SEI Hits Apex with Suit Over Non-Compete

Posted on July 25th, 2018 at 3:55 PM
SEI Hits Apex with Suit Over Non-Compete

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By Lydia Tomkiw July 25, 2018

SEI Investments has filed suit against Apex Fund Services and former SEI sales director John Lumley, who it claims violated a non-compete agreement by joining a direct rival. SEI is claiming breach of contract, breach of fiduciary duty, unfair competition, and interference with contractual relations.

SEI accuses Lumley of using “confidential trade secrets” as well as proprietary information to contact prospective customers, both before and after his departure from the firm, in violation of a non-disclosure and non-compete agreement he signed in late 2016.

Lumley served as sales director in SEI’s investment manager services division until his resignation in May 2018 when he joined Apex as head of product, “a position that would directly compete with SEI’s business,” according to the mid-July filing.

The filing alleges Lumley had three meetings with Genstar Capital Management, a firm that has backed recent Apex acquisitions, and that as a result of those meetings Apex CEO Peter Hughes offered Lumley a job.

The filing describes Apex as “a direct competitor of SEI” listing the fields of fund accounting, administrative services, investor relations services, and tax and audit services as services offered by both firms.

Apex declined to comment on the case. SEI, through its attorney, also declined to comment on the case while the matter is in court.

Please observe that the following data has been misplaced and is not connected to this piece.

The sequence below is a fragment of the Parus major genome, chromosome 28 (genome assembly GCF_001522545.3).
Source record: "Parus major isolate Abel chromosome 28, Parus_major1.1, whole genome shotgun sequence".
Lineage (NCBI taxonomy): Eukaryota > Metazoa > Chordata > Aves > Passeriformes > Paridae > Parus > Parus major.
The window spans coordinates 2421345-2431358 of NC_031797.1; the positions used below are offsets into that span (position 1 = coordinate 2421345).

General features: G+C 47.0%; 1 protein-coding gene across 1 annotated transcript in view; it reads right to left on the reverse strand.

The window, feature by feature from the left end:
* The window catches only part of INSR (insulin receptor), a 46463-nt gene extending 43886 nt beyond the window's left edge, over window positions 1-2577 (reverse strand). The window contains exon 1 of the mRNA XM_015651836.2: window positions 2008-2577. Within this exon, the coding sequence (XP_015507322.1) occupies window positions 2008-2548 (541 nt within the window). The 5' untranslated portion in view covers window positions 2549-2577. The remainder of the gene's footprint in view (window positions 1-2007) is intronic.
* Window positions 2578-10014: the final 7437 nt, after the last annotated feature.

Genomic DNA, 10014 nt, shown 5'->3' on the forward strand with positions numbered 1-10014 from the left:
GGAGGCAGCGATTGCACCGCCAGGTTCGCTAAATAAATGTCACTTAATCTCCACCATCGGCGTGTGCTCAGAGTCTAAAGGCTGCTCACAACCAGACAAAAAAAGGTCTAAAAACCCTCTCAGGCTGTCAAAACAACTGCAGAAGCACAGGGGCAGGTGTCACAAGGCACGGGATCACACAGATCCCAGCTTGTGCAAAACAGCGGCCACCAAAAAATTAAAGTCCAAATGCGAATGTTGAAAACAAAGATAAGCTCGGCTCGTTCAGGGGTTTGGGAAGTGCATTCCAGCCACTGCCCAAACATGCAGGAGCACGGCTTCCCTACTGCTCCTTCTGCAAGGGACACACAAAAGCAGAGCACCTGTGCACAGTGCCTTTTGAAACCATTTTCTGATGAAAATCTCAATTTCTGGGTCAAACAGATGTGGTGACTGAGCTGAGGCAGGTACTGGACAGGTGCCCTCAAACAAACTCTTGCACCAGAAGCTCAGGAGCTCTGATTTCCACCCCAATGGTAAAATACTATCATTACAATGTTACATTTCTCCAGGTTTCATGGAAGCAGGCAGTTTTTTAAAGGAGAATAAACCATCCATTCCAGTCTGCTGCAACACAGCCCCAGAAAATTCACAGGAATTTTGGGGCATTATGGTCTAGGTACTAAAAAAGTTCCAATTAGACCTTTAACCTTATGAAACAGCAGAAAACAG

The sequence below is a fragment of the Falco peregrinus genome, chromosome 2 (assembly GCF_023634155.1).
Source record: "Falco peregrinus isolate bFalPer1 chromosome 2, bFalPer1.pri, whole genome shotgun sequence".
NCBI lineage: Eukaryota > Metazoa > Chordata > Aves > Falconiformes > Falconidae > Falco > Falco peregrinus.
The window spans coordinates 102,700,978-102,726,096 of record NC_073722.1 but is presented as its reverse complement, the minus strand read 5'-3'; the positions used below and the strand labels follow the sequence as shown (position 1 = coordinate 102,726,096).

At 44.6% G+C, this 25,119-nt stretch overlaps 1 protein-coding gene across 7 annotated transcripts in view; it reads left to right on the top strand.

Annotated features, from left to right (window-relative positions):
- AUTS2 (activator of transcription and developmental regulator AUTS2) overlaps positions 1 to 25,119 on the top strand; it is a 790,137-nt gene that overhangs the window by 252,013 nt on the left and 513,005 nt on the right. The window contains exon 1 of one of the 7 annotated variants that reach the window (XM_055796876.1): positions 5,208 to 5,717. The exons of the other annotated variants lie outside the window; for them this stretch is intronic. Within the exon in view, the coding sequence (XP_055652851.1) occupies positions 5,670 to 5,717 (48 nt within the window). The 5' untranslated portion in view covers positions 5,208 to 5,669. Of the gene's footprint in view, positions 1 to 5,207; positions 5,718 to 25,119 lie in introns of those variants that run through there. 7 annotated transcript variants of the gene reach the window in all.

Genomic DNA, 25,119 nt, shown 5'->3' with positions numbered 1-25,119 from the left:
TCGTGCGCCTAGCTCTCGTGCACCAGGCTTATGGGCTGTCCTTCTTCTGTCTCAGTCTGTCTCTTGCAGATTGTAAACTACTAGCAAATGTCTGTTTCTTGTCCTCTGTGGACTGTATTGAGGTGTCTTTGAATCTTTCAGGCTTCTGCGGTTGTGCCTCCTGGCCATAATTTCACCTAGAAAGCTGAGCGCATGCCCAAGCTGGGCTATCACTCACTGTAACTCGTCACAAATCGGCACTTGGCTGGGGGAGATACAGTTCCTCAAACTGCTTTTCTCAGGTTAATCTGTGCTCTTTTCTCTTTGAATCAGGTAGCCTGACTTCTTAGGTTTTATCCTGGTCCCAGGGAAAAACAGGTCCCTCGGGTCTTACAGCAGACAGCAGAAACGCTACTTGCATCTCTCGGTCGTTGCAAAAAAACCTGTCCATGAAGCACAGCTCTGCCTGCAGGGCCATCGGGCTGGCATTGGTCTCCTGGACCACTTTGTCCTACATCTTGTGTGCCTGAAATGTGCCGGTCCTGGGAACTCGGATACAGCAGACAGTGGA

In the filing, SEI managing director James Cipriano stated in an affidavit that the value of Lumley’s “new business pipeline,” along with business SEI is “in jeopardy of losing,” is valued at $12 million.

The non-compete agreement Lumley signed with SEI states that for a period of two years following the termination of his employment he would not “directly or indirectly, either individually or with others, own, manage, operate, join, control, act as consultant to or agent for, or participate in the ownership, management, operation or control of, or be employed by or connected in any manner with, any business…that competes with the business…,” according to the filing.

This type of non-compete is usually employed for high-level employees, says Jim Eccleston, managing member with Eccleston Law, who is not involved in the case.

“This is typical in terms of preventing a high-level employee from removing confidential information and using it and also from competing with his former employer and, finally, with not allowing that person to solicit clients or prospective clients of his former employer,” he says.

One area of such cases that defendants often contest is the non-compete covenant, he adds. “In most states, the covenant not to compete is disfavored by the courts and as a result of that the employer must show the covenant not to compete is reasonable in terms of geographic scope, time, and scope [of] subject matter,” he says.

SEI is seeking an injunction requiring Lumley to comply with the terms of his contract with the firm as well as monetary damages.

Related Attorneys: James J. Eccleston

Tags: james eccleston, eccleston law, eccleston law llc, eccleston, sei, apex

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